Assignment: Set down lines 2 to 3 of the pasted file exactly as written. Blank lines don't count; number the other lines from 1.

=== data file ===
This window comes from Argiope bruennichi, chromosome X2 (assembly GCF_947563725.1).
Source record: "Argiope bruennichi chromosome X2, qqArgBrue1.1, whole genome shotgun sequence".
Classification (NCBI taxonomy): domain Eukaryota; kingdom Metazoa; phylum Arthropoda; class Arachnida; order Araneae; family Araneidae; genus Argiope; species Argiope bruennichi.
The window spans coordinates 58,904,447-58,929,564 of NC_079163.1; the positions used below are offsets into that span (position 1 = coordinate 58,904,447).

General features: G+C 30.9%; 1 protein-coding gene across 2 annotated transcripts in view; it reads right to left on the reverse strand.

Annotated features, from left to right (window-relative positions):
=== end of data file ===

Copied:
Source record: "Argiope bruennichi chromosome X2, qqArgBrue1.1, whole genome shotgun sequence".
Classification (NCBI taxonomy): domain Eukaryota; kingdom Metazoa; phylum Arthropoda; class Arachnida; order Araneae; family Araneidae; genus Argiope; species Argiope bruennichi.